How do gender articles affect cognition?
.What do think of my answers? What questions would you like to see answered?

 

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Thibodeau, P., & Boroditsky, L. (2011). Metaphors We Think With: The Role of Metaphor in Reasoning PLoS ONE, 6 (2) DOI: 10.1371/journal.pone.0016782

Asaridou, S., & McQueen, J. (2013). Speech and music shape the listening brain: evidence for shared domain-general mechanisms Frontiers in Psychology, 4 DOI: 10.3389/fpsyg.2013.00321

Segel, E., & Boroditsky, L. (2011). Grammar in Art Frontiers in Psychology, 1 DOI: 10.3389/fpsyg.2010.00244

 

ResearchBlogging.org

Are some languages easier than others?

‘Long time no see’ is something I heard repeatedly in Britain even though it totally violates all the English grammar I learned at school. Clearly, Brits should correct this expression originating from Chinese Pidgin English rather than adopt it. The reason it entered common usage anyway is at the heart of why you might find English a lot easier to learn than the other British languages like Welsh or Gaelic. In a nutshell: when you learn English, it learns something from you as well.

Three years ago Gary Lupyan and Rick Dale published a (freely available) paper in which they looked at over 2,000 languages across the globe and quantified how difficult they are, e.g. by looking at their morphological complexity. Morphological complexity refers to how difficult it is to say a word in its correct form (‘went’ rather than ‘go-ed’). Its simpler counterpart is usually the use of more words to say the same thing (compare the sometimes irregular past like ‘gone’ with the always regular future ‘will go’). Using these principles Lupyan and Dale could show that languages which are spoken by more people tend to be simpler. Why?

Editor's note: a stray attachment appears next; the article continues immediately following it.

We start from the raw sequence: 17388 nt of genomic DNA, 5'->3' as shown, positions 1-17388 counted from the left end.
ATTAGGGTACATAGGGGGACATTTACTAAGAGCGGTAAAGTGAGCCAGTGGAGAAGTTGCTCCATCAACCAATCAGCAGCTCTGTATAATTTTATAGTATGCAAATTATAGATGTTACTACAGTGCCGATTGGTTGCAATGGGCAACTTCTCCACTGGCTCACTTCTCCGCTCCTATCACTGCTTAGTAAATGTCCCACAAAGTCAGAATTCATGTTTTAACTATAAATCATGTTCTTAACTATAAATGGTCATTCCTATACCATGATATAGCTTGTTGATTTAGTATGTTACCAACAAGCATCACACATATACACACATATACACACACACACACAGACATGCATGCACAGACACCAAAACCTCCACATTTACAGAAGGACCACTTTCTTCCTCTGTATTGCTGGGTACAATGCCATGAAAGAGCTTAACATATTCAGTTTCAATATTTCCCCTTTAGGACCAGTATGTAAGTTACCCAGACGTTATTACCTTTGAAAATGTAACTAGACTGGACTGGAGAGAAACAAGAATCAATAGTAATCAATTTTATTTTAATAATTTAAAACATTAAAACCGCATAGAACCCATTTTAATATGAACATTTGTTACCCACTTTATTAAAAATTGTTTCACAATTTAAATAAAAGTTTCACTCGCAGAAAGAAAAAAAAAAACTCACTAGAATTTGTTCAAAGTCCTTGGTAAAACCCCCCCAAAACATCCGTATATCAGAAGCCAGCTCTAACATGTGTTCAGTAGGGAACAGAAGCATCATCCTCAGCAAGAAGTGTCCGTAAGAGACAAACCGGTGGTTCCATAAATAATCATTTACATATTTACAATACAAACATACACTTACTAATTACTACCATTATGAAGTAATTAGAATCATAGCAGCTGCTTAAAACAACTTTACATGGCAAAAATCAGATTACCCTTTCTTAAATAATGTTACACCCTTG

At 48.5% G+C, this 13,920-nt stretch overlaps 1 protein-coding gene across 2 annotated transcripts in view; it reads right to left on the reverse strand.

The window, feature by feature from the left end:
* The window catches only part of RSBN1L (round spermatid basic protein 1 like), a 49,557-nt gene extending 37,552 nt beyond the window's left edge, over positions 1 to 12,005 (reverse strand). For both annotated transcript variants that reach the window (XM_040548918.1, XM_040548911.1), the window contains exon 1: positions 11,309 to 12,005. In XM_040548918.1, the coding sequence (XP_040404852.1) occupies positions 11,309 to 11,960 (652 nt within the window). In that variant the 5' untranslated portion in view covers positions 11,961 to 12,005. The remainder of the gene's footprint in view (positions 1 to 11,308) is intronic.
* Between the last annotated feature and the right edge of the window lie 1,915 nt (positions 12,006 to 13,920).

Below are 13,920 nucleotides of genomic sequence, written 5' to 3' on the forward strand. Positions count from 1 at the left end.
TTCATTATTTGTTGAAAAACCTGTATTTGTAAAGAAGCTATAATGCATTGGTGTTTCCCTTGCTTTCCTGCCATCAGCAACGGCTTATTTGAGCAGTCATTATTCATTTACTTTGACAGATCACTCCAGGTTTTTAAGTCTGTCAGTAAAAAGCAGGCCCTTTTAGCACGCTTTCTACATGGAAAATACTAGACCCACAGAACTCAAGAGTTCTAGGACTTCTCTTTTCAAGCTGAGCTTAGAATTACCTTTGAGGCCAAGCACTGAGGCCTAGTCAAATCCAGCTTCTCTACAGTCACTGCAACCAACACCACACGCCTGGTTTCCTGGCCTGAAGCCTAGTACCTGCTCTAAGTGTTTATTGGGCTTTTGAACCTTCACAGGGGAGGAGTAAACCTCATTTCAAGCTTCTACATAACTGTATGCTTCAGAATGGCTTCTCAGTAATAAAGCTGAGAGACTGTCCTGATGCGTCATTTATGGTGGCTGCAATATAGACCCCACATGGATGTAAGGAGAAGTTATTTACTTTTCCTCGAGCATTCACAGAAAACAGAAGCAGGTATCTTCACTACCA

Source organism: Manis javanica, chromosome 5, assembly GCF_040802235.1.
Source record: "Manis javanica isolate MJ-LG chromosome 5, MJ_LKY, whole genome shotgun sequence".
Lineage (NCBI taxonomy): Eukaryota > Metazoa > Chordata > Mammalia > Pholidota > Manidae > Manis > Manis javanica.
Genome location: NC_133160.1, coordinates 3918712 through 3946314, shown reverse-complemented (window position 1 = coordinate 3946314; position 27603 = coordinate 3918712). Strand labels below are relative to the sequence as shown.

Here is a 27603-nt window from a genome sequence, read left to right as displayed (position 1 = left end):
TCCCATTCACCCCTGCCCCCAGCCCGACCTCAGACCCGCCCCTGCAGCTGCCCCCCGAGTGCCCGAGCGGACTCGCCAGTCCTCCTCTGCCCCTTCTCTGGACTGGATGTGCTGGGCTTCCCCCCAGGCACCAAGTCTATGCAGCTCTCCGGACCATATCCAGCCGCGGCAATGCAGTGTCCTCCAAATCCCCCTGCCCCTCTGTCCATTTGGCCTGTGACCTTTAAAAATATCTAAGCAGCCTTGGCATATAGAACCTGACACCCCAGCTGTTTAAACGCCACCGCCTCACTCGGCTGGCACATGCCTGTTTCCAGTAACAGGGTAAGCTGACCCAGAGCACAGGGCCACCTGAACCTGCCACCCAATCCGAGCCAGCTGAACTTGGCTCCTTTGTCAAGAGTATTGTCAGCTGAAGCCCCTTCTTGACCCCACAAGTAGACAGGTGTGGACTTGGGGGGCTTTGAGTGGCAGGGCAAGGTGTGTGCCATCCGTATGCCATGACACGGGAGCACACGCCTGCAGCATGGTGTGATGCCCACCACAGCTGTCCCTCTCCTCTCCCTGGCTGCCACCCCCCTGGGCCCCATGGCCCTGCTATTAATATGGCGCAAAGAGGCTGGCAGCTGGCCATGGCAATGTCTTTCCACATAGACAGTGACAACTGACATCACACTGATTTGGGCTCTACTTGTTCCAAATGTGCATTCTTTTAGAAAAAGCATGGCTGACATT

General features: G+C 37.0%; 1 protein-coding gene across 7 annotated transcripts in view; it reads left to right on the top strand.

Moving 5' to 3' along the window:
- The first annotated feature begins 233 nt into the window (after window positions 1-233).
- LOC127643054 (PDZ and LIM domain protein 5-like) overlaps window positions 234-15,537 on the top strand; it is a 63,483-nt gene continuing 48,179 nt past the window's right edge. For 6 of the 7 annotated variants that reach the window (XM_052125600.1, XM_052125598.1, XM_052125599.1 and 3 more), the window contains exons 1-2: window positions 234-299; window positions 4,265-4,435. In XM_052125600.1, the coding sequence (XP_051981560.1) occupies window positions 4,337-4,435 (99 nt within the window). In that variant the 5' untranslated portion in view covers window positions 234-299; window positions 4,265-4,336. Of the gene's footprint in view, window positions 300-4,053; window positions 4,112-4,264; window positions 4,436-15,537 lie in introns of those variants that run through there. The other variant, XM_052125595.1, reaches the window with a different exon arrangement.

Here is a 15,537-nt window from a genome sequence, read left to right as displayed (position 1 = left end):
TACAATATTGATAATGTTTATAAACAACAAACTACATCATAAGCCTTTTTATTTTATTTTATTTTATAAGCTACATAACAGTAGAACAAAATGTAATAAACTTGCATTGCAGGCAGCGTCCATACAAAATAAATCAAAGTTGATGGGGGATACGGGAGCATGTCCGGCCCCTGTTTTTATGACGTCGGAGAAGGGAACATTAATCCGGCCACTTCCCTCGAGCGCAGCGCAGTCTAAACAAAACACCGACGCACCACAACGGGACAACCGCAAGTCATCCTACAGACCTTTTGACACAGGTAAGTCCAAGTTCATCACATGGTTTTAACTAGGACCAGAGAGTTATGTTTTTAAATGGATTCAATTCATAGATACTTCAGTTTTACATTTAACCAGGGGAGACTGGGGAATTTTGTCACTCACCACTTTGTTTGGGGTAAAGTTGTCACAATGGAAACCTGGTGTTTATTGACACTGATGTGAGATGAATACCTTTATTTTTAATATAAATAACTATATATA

.
When languages grow big, they tend to get simple.
When languages grow big, they tend to get simple.
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Lupyan and Dale hypothesise that languages with more speakers also include more people who learned it when they were no longer children. As an adult, when you are not that good at learning a language anymore, you make yourself understood without speaking perfectly. Over time, these mistakes and simplifications are adopted by the language simply because difficult things never get learned by a new generation of learners. They are just forgotten. In some sense, the language learns what it can expect from its learners and what not. This drive towards simplification is a lot less strong when only expert language learners, i.e. children, are responsible for language transmission.
This year, a new study got published which directly looked at the proportion of adult second language learners in a given community rather than just assume it from the community size, as Lupyan and Dale did. Christian Bentz and Bodo Winter looked at case marking which is another pain to learn. In many languages around the world the Who does What to Whom pattern is not expressed through word order, like in English, but instead through case marking on words (similar to difference in roles marked by ‘he – him – his’). It turns out that on average languages which managed to retain a case system only have 16% of its speakers learn it after childhood, while the comparable number for no-case languages is 44%. Adults are bad at learning grammatical case systems, so it is forgotten if many adult learners speak the language.

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Melting Pot, English, Foreign Language, L2

His forebearers shaped English. As does he.

 .
So, yes, some languages are indeed easier. Learning them is a lot simpler. The reason being that language is not an invention of a single person. Instead, it is a communication tool shaped by the people using it. When Chinese people started using English they made many mistakes, some of them got adopted like ‘Long time no see’. Notice how it uses very little morphology, i.e. the words are all like you would find them in a dictionary, and no case at all (by that time English no longer had a full case system).